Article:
This is a student blog piece written by Natalie Hong, a third year doctoral student in the Clinical Science Ph.D. program at Florida International University.
Beginning and maintaining my graduate career in clinical psychology has challenged me in countless ways: I moved away from “home” for the first time, to a state where I knew no one; I began to receive a stipend that paid me less than half of what I was making previously; I became intimately familiar with imposter syndrome; I realized that “research is mesearch” was more personally relevant than I had thought; I struggled to establish boundaries and learned the hard way that I couldn’t do everything (well), no matter how hard I tried… the list goes on. Of course, there is also the flip side – one that is more than a silver lining – that includes the many incredible learning experiences I’ve been afforded – pros that outweigh the cons. But some days, I still find myself struggling. In hindsight, these days are usually preceded by periods of overwhelming stress and a lack of self-care – a troubling combination.
In some ways, it’s comforting to know that I’m not alone in this. There is a growing body of literature demonstrating that graduate students experience significantly higher rates of mental health concerns than the general public, with doctoral level students reporting some of the most concerning experiences (Evans, Bira, Gastelum, Weiss, & Vanderford, 2018; Levecque, Anseel, De Beuckalaer, Van der Heyden, & Gisle, 2017; UC Berkeley Graduate Assembly, 2014). The extent to which the academic environment contributes to this pattern of findings is unclear. While it could be that the individuals accepted to these programs are inherently more likely to experience symptoms of psychopathology, research suggests that work and organizational context factors (e.g., job demands, job control), relationships with mentors, and work-life balance are among variables significantly associated with graduate student mental health, indicating potential targets for intervention (Evans et al., 2018; Leveque et al., 2017). Regardless, these findings suggest the need to support graduate students in identifying and addressing mental health concerns.
As trainees in clinical psychology in particular, it’s important to remember that in order to care for others, we need to care for ourselves first. In other words: secure your own mask before assisting others. Below are some tips for evaluating your own mental health needs, as well as promoting self-care practices*.
Questions to ask/check in with yourself about:
- Do I tend to overreact to situations?
- (When) have I been able to relax?
- Am I often frustrated, worried, or irritable?
- To what extent do I find my work exciting, rewarding, and/or valuable?
- Do I feel supported (by friends, family, and/or colleagues)?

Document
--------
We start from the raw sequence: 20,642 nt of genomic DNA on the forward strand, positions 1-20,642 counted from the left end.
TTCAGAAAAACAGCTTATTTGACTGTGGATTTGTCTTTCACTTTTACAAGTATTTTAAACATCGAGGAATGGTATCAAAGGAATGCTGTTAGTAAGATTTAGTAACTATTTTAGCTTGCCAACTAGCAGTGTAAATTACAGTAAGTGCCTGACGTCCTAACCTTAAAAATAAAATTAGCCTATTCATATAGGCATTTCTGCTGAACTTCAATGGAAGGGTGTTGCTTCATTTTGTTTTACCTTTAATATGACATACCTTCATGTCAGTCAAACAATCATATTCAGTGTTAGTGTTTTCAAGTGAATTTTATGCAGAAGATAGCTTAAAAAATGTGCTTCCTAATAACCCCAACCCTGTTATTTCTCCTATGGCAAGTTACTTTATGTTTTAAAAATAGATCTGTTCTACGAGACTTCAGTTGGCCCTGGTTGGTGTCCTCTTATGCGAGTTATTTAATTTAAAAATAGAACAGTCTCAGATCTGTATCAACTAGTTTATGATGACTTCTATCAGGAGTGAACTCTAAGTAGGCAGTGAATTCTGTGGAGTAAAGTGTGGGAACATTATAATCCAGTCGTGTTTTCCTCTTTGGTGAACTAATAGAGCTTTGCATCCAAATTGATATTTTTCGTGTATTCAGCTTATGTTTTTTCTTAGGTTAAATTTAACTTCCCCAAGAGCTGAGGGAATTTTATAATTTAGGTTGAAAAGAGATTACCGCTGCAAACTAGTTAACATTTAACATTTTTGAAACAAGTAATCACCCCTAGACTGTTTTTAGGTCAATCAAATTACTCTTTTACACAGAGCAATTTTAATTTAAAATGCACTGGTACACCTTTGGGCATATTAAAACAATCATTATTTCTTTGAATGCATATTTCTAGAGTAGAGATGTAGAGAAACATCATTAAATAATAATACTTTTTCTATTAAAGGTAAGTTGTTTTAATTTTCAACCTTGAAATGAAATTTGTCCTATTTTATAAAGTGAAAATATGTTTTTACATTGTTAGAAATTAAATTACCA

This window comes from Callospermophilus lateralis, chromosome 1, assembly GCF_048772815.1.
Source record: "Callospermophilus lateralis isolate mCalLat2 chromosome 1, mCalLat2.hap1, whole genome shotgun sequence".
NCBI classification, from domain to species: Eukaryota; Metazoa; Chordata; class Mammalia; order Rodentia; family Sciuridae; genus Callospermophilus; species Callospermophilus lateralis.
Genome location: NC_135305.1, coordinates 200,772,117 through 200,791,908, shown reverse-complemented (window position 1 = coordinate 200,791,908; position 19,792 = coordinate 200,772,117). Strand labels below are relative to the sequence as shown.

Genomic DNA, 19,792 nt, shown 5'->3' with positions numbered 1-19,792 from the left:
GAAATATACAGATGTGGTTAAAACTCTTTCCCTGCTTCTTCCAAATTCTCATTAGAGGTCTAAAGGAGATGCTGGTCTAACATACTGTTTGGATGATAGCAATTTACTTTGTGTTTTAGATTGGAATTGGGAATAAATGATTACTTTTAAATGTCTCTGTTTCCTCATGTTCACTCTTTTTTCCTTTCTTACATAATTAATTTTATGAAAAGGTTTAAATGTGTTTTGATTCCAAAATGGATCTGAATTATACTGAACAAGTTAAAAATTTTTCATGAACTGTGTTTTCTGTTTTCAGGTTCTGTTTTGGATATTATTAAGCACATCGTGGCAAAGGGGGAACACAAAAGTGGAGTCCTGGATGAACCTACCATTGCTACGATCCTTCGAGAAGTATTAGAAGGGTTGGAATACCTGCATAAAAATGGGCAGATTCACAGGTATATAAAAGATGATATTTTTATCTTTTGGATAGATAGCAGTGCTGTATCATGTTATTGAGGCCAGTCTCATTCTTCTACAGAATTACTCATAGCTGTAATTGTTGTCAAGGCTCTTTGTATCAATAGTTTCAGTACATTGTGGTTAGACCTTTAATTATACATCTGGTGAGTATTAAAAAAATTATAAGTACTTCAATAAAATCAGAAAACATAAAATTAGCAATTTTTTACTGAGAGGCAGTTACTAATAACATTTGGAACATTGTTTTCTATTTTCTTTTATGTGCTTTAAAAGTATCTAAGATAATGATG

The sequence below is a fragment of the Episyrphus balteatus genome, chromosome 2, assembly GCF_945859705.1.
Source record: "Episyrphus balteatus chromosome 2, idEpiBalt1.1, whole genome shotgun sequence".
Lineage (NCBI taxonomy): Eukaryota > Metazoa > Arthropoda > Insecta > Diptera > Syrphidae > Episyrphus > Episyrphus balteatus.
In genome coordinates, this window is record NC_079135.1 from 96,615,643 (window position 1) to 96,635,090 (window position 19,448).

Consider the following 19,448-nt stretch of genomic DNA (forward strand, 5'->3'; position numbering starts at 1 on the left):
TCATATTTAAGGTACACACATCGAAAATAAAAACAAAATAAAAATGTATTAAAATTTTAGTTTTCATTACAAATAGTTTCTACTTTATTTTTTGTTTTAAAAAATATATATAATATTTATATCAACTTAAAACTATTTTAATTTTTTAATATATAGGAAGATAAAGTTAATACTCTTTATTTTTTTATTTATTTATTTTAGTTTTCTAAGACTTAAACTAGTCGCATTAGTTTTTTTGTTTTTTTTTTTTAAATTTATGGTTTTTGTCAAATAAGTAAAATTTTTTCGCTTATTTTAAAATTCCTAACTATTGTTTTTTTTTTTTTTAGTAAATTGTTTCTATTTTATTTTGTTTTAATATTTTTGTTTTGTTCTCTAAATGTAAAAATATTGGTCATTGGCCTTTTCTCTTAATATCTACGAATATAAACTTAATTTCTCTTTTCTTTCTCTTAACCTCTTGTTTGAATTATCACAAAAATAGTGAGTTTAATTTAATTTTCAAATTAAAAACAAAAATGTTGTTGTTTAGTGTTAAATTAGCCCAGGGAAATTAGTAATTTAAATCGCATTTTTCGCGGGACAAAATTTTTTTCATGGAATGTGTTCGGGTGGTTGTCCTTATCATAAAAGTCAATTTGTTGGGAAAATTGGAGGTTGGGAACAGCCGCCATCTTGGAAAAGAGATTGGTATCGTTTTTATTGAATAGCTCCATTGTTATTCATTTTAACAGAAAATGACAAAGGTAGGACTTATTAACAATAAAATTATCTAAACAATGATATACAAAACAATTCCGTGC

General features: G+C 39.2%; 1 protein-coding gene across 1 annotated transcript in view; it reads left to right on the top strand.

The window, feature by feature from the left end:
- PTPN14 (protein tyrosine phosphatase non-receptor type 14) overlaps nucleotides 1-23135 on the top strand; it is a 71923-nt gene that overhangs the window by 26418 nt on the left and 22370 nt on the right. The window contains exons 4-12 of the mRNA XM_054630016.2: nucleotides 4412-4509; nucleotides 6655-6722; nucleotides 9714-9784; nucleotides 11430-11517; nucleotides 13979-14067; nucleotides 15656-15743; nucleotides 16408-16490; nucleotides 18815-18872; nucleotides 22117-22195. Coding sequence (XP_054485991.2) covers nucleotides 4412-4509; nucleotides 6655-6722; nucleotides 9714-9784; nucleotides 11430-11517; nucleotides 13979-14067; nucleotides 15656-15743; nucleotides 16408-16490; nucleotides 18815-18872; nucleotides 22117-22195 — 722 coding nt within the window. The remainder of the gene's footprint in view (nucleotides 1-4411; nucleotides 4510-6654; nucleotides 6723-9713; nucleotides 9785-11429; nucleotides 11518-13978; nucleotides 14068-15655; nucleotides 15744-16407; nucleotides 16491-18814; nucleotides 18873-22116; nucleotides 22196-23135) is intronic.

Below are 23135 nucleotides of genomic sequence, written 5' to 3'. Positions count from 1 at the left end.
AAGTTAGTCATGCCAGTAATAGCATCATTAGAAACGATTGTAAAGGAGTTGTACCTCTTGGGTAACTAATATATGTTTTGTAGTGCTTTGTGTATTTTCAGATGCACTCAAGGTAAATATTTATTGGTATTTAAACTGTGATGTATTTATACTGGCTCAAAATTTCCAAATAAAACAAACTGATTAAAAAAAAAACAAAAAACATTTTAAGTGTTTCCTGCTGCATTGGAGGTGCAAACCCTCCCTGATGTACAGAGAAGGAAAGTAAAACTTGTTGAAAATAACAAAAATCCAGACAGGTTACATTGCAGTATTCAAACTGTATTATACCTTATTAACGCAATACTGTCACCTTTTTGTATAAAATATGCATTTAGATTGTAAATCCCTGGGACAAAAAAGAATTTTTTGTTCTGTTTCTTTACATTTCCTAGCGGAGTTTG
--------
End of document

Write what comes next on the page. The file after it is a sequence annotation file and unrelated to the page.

- Am I able to stop worrying about work when I’m trying to do other things?
- How is my physical health (e.g., sleep, exercise, eating habits)?
- When do I make time for my personal (i.e., non-work related) priorities/values?
Suggestions for taking care of yourself:
- Practice self-care. Self-care may look different for each person – lounging on the couch, watching TV or movies, exercising, calling friends/family, reading, or any other hobby you love
- Be selective. You do not need to (and should not) say yes to every opportunity presented to you – setting limits and being thoughtful about what you invest your time and energy into is an important skill to develop
- Be honest with yourself about what you can handle alone and when it may be time to get help. If you are experiencing clinically significant symptoms, get help! Most campuses offer student health center counseling services or at least can assist with finding another mental health resource in your community
These tips are just a handful of potential recommendations to check in and address concerns related to graduate student mental health and work-life balance, based on my own experiences. Please leave additional thoughts in the comments below!
About the Author
Natalie Hong is a third year doctoral student in the Clinical Science Ph.D. program at Florida International University.
Evans, T.M., Bira, L., Gastelum, J.B., Weiss, T., & Vanderford, N.L. (2018). Evidence for a mental health crisis in graduate education. Nature, 36(3), 282-284.
UC Berkeley Graduate Assembly. (2014). Graduate student happiness and well-being report.Retrieved from: http://ga.berkeley.edu/wellbeingreport.
Levecque, K., Anseel, F., De Beuckalaer, A., Van der Heyden, J., & Gisle, L. (2017). Work organization and mental health problems in PhD students. Research Policy, 46(4), 868-879.
*Utilized the DASS-21 and Self-Care Assessment as resources to guide these suggestions